Dump this loser. I was married to one of these self centered dudes. He will stick his head in the sand and keep following his agenda--not you or your needs. I would be willing to bet he says how much he cares but demonstrates he cares mostly about himself and what he can get out of the relationship. When it comes to the hard stuff, he will put his head in the sand. Trust me marriage and children make it worse. My ex and I were married for 18 yrs. He has been told about my condition. He told my son's Dr. we don't have any joint problems in our family. I have been going to a rheumatologist for 1 1/2 years. I lost a cousin to lupus in July. He also didn't know my son's allergies--he's goin to be 17. However, he could tell you about every sports injury and illness he's ever had. He also told the Dr. that there were no heart conditions in the family--his own mother died on his toilet in his house due to heart condition. He had to ID the body. But no heart condition. This is not ignorance. This is asshole--a whole different type of mental condition. You be the judge. But remember just because you have a medical condition doesn't mean you are not an important valuable woman who could catch someone who is 10x the man this jerk is. You decide but I wasted too much time on this dude and he still aggravates me with his egocentric crap. I hate to go to soccer games and listen to his ignorance. He hurts alot of people by the way he puts himself 1st including his son. Sorry, tender topic. Welcome to the support group! I am a scrapper and a patient advocate! I am a survivor. You are too. Take care, darlin. Karla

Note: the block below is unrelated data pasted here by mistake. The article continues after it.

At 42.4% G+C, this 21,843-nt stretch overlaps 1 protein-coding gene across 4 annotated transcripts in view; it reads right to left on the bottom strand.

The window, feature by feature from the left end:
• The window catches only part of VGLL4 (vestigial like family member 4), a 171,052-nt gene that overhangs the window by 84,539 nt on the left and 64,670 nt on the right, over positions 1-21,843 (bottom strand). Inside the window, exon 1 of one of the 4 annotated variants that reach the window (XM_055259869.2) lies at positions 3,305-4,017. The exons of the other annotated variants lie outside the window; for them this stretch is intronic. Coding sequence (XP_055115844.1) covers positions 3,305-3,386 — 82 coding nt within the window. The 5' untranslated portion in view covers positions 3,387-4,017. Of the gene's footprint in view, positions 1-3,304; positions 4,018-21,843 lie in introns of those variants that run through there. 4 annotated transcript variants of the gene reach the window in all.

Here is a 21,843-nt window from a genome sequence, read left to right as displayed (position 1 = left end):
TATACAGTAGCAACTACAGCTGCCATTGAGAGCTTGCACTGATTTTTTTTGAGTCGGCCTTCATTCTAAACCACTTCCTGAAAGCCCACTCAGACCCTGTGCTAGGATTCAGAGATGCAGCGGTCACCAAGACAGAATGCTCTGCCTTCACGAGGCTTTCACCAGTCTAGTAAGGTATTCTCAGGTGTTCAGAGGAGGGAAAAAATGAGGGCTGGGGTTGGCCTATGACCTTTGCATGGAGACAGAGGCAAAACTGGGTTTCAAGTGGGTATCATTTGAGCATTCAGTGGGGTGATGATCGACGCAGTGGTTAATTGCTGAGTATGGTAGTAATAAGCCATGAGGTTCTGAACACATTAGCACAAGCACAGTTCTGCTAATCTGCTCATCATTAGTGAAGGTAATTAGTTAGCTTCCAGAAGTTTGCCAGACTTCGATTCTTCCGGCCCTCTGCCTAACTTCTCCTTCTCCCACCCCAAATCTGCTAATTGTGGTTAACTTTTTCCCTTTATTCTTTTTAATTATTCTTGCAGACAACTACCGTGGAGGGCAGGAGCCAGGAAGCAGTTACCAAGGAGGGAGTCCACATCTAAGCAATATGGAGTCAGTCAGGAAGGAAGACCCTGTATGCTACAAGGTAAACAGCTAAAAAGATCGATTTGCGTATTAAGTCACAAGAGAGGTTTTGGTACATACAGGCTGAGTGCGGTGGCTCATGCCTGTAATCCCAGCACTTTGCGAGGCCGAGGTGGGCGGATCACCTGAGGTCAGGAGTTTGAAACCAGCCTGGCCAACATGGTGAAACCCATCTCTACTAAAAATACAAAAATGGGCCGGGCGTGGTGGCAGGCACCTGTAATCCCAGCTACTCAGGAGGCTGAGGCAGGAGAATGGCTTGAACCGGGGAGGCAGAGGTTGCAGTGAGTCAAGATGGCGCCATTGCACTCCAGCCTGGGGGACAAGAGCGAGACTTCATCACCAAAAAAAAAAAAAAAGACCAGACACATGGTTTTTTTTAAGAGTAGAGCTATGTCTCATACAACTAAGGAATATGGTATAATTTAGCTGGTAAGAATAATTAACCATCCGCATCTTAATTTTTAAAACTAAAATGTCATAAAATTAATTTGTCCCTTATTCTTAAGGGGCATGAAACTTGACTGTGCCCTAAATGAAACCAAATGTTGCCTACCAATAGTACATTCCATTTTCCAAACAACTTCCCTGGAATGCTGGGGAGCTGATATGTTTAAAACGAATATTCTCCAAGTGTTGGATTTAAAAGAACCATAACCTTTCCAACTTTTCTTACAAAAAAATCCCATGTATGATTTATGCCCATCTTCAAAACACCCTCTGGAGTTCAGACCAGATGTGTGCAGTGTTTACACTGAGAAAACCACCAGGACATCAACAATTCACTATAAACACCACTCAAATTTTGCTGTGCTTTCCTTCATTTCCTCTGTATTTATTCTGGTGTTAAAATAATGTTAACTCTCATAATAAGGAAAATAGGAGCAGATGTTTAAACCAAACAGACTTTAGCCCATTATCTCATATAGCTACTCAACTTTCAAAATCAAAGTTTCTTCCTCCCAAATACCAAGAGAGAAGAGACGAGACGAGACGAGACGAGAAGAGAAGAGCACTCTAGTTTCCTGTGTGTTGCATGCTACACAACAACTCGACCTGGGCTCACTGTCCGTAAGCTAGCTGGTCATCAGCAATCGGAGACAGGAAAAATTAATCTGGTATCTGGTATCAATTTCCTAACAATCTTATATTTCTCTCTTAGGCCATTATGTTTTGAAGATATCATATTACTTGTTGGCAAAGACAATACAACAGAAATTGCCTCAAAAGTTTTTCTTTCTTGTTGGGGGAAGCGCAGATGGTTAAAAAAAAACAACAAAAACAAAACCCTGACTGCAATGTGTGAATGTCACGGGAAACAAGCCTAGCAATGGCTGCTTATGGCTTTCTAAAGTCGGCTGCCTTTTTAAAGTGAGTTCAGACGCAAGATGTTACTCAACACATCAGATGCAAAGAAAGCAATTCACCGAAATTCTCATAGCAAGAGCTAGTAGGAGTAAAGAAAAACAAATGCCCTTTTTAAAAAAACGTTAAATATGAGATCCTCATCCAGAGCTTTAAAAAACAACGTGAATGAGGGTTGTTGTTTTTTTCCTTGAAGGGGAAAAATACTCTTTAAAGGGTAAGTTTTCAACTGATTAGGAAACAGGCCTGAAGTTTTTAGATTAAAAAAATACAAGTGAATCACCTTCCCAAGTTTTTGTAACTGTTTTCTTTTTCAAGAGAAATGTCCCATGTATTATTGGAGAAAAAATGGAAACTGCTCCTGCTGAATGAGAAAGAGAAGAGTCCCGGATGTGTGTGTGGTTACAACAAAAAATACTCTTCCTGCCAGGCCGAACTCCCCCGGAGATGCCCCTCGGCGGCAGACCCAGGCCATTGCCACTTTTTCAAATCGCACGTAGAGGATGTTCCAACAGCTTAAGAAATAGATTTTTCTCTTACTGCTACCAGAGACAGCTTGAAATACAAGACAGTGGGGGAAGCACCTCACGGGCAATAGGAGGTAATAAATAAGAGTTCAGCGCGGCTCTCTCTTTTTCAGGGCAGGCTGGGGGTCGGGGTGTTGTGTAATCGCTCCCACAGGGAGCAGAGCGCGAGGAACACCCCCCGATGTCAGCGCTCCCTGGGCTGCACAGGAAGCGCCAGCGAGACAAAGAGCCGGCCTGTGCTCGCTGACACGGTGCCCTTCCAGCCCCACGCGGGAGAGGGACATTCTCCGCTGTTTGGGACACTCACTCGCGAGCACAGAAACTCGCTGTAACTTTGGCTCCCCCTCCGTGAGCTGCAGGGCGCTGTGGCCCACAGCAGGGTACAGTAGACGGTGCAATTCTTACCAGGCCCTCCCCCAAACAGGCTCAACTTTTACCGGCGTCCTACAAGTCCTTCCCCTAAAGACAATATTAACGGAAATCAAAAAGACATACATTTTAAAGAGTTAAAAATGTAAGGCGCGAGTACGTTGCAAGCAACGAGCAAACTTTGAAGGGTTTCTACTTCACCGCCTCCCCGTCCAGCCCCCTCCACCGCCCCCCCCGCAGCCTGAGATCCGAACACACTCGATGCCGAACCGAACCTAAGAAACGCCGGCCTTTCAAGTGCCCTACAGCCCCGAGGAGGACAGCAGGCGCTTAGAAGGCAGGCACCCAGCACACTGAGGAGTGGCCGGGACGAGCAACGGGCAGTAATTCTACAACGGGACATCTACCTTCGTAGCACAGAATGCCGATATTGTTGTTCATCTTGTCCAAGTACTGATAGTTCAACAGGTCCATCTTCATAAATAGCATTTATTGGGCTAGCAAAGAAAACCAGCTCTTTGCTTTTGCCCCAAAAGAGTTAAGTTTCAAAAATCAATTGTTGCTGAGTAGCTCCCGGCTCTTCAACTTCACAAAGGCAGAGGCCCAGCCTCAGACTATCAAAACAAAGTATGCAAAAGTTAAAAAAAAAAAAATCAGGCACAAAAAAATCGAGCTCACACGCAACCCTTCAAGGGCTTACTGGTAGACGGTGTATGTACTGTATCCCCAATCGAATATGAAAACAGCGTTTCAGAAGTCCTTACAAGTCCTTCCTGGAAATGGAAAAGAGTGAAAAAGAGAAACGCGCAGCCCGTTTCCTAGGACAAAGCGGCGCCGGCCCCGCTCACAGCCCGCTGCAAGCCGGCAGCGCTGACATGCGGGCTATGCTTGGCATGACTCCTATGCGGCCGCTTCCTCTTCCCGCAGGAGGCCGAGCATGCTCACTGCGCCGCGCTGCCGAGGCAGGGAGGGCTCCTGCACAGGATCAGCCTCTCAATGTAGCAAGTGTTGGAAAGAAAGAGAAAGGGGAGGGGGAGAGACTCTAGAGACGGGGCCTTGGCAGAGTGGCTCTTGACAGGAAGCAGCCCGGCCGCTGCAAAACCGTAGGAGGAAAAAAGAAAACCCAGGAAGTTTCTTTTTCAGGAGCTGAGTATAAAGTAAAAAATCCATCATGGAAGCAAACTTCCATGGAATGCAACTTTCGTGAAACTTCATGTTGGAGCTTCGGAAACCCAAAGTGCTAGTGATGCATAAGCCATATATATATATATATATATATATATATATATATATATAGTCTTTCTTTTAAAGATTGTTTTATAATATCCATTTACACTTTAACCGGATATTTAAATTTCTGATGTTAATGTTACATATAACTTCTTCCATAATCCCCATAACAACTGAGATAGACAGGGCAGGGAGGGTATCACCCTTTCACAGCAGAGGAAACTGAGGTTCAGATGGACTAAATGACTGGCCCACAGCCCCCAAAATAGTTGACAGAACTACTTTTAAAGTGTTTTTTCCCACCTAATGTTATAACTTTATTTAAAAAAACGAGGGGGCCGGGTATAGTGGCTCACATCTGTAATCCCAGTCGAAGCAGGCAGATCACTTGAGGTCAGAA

So sorry you are going through this… But love your attitude!

I would start off by rounding up some brochures for him to read so maybe he will get that you aren’t being a “drama queen”. Then a long talk is in order. Sometimes guys just don’t know how to deal with stuff. If this is the case and you can “open” his eyes, it might work. If he’s still in that “young and stupid” phase… It may not be worth the effort. Ultimately, the relationships that work long term are the ones where each person puts the others needs and happiness above their own. Any “selfish” behavior is kind of a “tell” of where that relationship is going.

How hard would it have been for him to say “enjoy your cake” or “save me a piece”. That would have taken less effort. So to me, it seems like he was spoiling for a fight. So my question would then be “why?”. If you can figure that out, you’ll know what you should do. Don’t expend massive amounts of energy that you don’t have trying to make a relationship work. It shouldn’t be that hard.